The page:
Supreme Court Rules in Favor of LGBTQ Employment Protections
Today the Supreme Court of the United States ruled that employers may not discriminate based on sexual orientation or gender identity in employment. This decision creates federal law that impacts all employers with 15 or more employees.
The decision was a response to three separate cases, all of which were about employment discrimination based on “sex” under Title VII of the Civil Rights Act of 1964, which applies to all employers with 15 or more employees. There has been debate for years about whether sex under Title VII meant only that men and women could not be treated differently, or whether there were broader implications based on underlying expectations as they relate to sex (like which sex a person is attracted to or how they present themselves).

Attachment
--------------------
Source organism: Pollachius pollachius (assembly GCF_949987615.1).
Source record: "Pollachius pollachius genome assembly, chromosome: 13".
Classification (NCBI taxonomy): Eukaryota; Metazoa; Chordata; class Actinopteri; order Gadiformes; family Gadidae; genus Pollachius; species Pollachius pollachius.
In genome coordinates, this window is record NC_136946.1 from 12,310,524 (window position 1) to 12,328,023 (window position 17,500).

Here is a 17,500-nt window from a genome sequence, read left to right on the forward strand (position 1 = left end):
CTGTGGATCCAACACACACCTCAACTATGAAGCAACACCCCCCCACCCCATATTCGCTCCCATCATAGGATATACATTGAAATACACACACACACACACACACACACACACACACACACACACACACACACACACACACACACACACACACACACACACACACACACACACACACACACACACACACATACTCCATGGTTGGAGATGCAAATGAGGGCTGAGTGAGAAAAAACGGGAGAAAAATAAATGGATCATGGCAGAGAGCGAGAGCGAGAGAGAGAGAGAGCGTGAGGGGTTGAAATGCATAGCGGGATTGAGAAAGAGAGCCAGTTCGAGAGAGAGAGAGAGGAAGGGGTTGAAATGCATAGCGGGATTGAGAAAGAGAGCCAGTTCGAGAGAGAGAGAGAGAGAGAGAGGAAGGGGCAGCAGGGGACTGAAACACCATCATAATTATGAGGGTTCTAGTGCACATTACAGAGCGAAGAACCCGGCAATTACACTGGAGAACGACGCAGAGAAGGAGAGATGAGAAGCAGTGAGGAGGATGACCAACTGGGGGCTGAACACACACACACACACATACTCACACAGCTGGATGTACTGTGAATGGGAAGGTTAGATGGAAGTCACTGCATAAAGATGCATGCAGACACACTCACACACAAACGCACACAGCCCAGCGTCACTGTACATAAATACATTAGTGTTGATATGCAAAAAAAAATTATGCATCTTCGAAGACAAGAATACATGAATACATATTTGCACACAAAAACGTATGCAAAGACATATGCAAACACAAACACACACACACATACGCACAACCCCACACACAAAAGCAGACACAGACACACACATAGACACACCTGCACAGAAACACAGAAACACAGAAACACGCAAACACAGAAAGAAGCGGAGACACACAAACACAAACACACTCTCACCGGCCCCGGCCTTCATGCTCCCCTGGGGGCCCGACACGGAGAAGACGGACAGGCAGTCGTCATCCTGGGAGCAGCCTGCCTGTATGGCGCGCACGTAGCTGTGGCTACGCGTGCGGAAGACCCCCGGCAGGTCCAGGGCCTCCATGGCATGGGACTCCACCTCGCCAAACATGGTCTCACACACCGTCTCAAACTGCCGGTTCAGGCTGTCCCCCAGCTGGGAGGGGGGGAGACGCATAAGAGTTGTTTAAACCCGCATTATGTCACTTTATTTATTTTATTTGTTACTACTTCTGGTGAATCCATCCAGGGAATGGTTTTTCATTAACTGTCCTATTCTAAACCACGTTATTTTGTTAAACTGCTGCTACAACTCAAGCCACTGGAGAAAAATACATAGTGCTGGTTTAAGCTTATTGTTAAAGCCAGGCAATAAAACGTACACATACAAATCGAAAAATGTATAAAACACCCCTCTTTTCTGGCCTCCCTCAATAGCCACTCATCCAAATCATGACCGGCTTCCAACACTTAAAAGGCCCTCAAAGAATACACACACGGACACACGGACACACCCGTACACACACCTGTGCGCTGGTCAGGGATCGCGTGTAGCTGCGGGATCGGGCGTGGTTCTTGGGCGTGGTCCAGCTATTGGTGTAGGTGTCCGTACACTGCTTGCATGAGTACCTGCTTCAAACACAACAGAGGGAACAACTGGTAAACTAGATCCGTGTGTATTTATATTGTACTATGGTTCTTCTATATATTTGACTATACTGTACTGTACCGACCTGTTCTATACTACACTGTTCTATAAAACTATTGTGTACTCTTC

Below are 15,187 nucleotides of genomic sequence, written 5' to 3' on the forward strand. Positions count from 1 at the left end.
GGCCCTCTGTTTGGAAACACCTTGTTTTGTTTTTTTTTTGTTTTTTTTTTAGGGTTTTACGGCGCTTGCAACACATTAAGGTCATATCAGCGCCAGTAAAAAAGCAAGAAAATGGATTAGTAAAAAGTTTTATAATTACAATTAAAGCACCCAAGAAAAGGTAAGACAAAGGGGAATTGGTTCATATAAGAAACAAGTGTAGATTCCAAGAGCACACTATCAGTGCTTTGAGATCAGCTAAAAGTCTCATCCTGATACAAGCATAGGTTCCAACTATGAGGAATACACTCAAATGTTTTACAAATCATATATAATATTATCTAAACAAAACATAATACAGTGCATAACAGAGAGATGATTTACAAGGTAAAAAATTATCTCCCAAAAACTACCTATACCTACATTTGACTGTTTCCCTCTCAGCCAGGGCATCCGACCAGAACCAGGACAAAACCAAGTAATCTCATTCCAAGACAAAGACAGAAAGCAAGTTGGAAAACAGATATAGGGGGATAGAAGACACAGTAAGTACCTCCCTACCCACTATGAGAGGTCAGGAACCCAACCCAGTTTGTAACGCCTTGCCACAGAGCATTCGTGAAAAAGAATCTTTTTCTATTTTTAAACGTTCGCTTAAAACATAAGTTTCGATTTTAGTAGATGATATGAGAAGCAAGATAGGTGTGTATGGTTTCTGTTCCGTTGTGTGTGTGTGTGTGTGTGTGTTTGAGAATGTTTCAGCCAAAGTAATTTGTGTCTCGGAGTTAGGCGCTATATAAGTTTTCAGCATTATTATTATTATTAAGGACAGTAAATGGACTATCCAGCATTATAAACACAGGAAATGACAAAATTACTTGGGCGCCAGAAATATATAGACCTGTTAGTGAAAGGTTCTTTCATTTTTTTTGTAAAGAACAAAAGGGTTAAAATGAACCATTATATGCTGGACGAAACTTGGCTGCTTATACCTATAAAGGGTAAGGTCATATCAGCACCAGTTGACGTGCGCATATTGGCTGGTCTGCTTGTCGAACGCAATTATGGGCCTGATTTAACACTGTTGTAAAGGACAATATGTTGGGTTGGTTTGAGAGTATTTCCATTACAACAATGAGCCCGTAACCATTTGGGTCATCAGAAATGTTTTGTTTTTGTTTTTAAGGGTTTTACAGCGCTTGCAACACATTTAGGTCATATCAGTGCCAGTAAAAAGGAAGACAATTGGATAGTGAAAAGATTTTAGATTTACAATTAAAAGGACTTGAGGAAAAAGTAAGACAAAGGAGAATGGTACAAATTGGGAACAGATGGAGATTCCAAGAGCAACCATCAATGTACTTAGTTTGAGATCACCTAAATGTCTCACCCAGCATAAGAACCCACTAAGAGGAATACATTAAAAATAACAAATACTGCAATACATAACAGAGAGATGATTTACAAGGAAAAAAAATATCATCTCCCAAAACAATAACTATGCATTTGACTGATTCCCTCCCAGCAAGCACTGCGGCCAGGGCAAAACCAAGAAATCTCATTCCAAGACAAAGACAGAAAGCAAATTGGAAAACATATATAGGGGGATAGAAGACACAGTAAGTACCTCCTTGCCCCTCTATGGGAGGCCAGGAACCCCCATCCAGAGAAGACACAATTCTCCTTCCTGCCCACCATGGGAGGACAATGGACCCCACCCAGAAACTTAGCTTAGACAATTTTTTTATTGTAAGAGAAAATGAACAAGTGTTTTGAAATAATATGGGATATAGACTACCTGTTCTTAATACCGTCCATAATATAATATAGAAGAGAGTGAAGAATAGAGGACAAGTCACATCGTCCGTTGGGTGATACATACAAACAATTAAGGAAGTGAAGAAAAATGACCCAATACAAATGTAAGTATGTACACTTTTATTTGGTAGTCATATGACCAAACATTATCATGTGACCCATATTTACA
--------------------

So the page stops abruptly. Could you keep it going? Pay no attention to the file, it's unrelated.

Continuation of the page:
Several Circuit Courts of Appeal had already ruled that sex included sexual orientation and gender identity, and many states have their own civil rights laws to protect these characteristics in the context of employment (often at a lower employee count). Additionally, the Equal Employment Opportunity Commission (EEOC), which enforces Title VII, has long held the position that that sex includes sexual orientation and gender identity, and has sued employers for discrimination based on that interpretation.
Because of the rulings, laws, and interpretations already in play, most employers have been operating under the assumption that discrimination based on sexual orientation or gender identity is or could be found illegal. As a result, today’s rulings should not require most employers to change their behavior. Review our past article on employee handbooks or review the below checklist guide if you are rolling out an updated handbook.
Use this checklist to guide you through the implementation process when rolling out a brand new, or newly revised handbook.